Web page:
International Strategy for Higher Education Institutions

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Posted on by Vicky Lewis

Taking time out

1926 Motor Coach Tour

I’m coming to the end of a four-week break from consultancy.

I decided earlier this year that I’d try to take April off work to deal with a specific personal project – and I told lots of people about my plan to reduce the chance of me backing out!

The project is sorting the contents of dozens of boxes of letters, travel journals, unpublished (and some published) writings, photos, slides, sketches, significant documents and mementos that I brought back from my mum’s house after she died in 2017.  As an only child of another only child, belonging to a family with hoarding tendencies, this is a mountain of a task.

I had been telling myself for years that I would try to reduce my working week to four days and spend my Fridays on the sorting exercise. This didn't happen. Work always took precedence.

I realised I’d have to treat it like a work project and allocate a decent chunk of time to it. April seemed like a good month to pick. Clients often take time off over Easter and I had a lot of assignments finishing in March.

As the time approached, I also recognised that doing something completely different for a whole month would have some much-needed spin-off benefits.

When I became self-employed eleven years ago, I was determined to keep my evenings and weekends largely work-free: something I had singularly failed to do when employed within universities. For my first decade of consultancy, I pretty much stuck to this. Weekend working was very much the exception.

However, I noticed that my discipline was starting to lapse in late 2023 and early 2024. Work was creeping into weekends. Sometimes I’d skip the 7.45am walk with which I always try to start the day when I’m working from home. I was working longer hours but being less productive.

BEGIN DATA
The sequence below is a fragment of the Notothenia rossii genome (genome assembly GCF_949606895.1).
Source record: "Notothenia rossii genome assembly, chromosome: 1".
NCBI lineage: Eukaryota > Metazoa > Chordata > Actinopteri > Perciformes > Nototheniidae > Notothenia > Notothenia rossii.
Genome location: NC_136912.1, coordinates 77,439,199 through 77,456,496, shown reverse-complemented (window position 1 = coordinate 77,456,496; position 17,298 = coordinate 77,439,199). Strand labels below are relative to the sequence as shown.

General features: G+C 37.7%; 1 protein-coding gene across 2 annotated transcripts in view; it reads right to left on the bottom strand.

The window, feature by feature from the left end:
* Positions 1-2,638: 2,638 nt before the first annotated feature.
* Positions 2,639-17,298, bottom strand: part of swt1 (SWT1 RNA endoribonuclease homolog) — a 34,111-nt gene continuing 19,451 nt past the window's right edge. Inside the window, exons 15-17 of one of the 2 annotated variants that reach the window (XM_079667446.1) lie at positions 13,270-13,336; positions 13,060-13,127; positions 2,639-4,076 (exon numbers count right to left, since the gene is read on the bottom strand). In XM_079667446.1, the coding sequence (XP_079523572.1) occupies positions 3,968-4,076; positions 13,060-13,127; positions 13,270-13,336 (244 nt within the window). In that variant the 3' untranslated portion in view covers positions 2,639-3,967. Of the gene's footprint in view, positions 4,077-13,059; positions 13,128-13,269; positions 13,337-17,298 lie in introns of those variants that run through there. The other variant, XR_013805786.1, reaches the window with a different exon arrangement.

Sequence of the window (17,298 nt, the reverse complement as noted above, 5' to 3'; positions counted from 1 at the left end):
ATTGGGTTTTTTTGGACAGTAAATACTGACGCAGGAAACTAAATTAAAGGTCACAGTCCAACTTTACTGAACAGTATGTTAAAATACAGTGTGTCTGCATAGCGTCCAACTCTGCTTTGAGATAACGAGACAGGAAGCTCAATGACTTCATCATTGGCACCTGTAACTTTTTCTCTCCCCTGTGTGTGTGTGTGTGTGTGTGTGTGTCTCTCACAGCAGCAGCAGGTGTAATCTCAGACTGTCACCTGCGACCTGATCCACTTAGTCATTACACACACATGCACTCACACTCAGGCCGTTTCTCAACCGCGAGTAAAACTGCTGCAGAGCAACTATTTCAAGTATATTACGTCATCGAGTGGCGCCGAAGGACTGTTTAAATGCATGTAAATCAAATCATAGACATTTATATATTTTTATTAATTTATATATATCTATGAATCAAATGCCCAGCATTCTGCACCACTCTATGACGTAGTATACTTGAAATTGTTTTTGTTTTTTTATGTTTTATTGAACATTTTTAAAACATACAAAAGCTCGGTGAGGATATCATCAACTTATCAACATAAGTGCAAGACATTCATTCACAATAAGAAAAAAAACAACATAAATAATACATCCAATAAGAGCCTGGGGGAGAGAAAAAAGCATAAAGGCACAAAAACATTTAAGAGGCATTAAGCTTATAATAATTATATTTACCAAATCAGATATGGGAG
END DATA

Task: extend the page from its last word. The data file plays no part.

As well as allowing me to make inroads into the box-sorting, taking April off would help me to reset my work-life balance.

As a freelancer, it really went against the grain to tell prospective clients that I would be unavailable until May, given that I didn’t actually have any work lined up in April. But I made myself do it and I’m very glad I did.

What I discovered

The project itself proved fairly intensive and I underestimated how long it would take to bring some kind of order to documents dating from the 1870s through to the 2010s. I was hoping I’d be able to get rid of quite a lot, but this was harder than I thought as I found a treasure trove of family and social history.

There was an album of Victorian Christmas cards; a box of curious souvenirs collected by a great aunt who travelled to East Asia, Africa and North America in the early 1900s; mawkish poetry written during the first world war; photos from British Columbia where the aunt settled for a while; christening gifts and condolence letters from the 1920s and 1930s; weekly letters about day-to-day life in England throughout World War Two; travel journals from 1948 onwards, including the two years my mum spent working in Nigeria in the late 1950s in the run up to independence; correspondence between my parents, trying to plan their 1964 wedding via airmail letters which frequently crossed (she was visiting friends in [what was then] Rhodesia while he was trying to organise things in the UK); and that’s before you even get to the records of events I recall from my own childhood, all the postcards I sent home once I started travelling independently, or accounts of the madcap travel adventures my widowed mother embarked on after I left home.